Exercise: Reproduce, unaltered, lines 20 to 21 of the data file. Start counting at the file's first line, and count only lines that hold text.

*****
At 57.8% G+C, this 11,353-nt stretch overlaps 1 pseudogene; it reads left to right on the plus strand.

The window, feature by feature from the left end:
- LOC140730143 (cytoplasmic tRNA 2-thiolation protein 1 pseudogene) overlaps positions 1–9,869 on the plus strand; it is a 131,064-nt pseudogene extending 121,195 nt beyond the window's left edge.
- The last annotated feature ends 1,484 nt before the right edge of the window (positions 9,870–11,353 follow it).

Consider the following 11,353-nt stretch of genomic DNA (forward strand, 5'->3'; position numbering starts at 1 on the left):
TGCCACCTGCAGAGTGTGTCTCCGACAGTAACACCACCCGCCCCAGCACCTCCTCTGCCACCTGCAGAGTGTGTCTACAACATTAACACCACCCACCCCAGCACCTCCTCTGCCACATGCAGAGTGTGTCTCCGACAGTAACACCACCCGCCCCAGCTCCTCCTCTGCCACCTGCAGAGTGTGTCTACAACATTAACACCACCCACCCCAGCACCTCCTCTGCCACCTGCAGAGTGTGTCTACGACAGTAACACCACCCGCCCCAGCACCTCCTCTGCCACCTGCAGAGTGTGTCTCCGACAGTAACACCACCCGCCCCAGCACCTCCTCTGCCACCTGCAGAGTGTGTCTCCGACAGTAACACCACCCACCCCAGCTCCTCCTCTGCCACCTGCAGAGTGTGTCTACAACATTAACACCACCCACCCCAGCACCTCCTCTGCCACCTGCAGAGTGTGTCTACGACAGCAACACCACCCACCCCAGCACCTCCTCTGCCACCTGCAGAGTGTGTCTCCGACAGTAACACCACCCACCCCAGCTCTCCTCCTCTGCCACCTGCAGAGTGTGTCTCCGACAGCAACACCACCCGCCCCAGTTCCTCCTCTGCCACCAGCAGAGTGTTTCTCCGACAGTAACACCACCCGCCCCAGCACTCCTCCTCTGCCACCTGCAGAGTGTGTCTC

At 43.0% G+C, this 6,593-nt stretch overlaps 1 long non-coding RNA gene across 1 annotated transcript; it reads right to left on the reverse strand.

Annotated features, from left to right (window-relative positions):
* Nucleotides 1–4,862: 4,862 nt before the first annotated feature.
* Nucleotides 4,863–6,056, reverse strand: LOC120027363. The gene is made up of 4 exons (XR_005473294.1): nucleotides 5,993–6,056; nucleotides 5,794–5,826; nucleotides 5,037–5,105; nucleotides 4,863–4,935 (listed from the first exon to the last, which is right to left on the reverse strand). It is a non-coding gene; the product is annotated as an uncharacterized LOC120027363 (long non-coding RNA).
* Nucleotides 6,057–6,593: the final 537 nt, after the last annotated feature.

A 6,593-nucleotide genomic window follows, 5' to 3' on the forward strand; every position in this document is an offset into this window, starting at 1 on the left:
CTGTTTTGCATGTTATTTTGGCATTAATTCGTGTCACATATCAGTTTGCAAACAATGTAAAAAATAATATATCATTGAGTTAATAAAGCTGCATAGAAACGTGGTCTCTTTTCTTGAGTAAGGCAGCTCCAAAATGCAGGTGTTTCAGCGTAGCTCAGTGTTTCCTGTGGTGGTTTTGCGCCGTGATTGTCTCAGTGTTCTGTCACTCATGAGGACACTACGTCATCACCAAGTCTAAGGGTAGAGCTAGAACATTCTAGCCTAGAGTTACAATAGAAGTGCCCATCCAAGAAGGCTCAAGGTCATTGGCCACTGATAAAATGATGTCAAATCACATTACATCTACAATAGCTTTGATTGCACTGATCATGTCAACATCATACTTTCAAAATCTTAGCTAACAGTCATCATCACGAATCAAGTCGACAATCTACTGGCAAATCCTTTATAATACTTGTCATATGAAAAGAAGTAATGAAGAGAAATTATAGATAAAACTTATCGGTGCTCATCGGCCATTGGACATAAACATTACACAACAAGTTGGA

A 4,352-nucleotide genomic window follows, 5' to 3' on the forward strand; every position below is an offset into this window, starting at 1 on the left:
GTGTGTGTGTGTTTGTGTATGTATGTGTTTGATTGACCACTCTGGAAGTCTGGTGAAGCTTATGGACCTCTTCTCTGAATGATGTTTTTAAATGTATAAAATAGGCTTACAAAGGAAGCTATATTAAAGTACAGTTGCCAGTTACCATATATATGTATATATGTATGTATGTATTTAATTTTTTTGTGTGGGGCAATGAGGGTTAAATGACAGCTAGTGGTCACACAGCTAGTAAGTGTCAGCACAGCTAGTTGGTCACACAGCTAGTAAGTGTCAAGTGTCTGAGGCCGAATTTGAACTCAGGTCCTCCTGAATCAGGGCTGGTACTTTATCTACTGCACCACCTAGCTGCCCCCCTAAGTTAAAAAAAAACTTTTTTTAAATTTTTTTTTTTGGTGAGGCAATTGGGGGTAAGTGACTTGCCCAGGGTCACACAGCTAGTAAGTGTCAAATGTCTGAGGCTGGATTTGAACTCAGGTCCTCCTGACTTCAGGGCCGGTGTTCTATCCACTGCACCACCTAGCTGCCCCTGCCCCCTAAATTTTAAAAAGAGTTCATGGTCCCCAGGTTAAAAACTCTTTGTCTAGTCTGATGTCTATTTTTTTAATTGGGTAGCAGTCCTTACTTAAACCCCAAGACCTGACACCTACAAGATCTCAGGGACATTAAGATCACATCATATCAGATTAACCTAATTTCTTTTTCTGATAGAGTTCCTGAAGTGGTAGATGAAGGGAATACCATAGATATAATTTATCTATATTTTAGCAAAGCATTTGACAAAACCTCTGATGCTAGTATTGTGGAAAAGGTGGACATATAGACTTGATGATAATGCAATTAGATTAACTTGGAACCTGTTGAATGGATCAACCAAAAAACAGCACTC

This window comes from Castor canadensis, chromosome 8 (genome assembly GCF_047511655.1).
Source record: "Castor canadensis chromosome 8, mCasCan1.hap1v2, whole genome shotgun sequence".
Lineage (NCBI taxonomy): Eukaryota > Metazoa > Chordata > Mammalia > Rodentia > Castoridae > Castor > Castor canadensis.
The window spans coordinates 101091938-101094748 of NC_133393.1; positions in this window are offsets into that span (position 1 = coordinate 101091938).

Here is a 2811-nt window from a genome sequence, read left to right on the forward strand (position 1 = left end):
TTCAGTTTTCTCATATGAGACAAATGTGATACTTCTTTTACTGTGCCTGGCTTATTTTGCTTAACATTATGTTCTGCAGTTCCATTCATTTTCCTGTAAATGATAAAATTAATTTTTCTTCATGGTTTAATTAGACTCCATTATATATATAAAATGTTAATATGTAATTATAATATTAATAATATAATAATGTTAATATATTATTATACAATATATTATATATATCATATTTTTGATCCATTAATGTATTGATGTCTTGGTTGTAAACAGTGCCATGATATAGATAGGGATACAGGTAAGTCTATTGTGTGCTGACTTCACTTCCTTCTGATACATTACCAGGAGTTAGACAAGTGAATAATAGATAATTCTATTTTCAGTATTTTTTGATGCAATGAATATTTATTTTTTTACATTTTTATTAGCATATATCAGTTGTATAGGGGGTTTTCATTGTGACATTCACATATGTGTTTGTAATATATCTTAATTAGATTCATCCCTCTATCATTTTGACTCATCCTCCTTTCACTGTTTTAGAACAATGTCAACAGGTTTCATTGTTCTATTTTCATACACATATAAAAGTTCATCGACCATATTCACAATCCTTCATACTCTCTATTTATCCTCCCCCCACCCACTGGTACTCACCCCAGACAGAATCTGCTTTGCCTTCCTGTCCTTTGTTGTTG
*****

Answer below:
Here is a 2811-nt window from a genome sequence, read left to right on the forward strand (position 1 = left end):
TTCAGTTTTCTCATATGAGACAAATGTGATACTTCTTTTACTGTGCCTGGCTTATTTTGCTTAACATTATGTTCTGCAGTTCCATTCATTTTCCTGTAAATGATAAAATTAATTTTTCTTCATGGTTTAATTAGACTCCATTATATATATAAAATGTTAATATGTAATTATAATATTAATAATATAATAATGTTAATATATTATTATACAATATATTATATATATCATATTTTTGATCCATTAATGTATTGATGTCTTGGTTGTAAACAGTGCCATGATATAGATAGGGATACAGGTAAGTCTATTGTGTGCTGACTTCACTTCCTTCTGATACATTACCAGGAGTTAGACAAGTGAATAATAGATAATTCTATTTTCAGTATTTTTTGATGCAATGAATATTTATTTTTTTACATTTTTATTAGCATATATCAGTTGTATAGGGGGTTTTCATTGTGACATTCACATATGTGTTTGTAATATATCTTAATTAGATTCATCCCTCTATCATTTTGACTCATCCTCCTTTCACTGTTTTAGAACAATGTCAACAGGTTTCATTGTTCTATTTTCATACACATATAAAAGTTCATCGACCATATTCACAATCCTTCATACTCTCTATTTATCCTCCCCCCACCCACTGGTACTCACCCCAGACAGAATCTGCTTTGCCTTCCTGTCCTTTGTTGTTG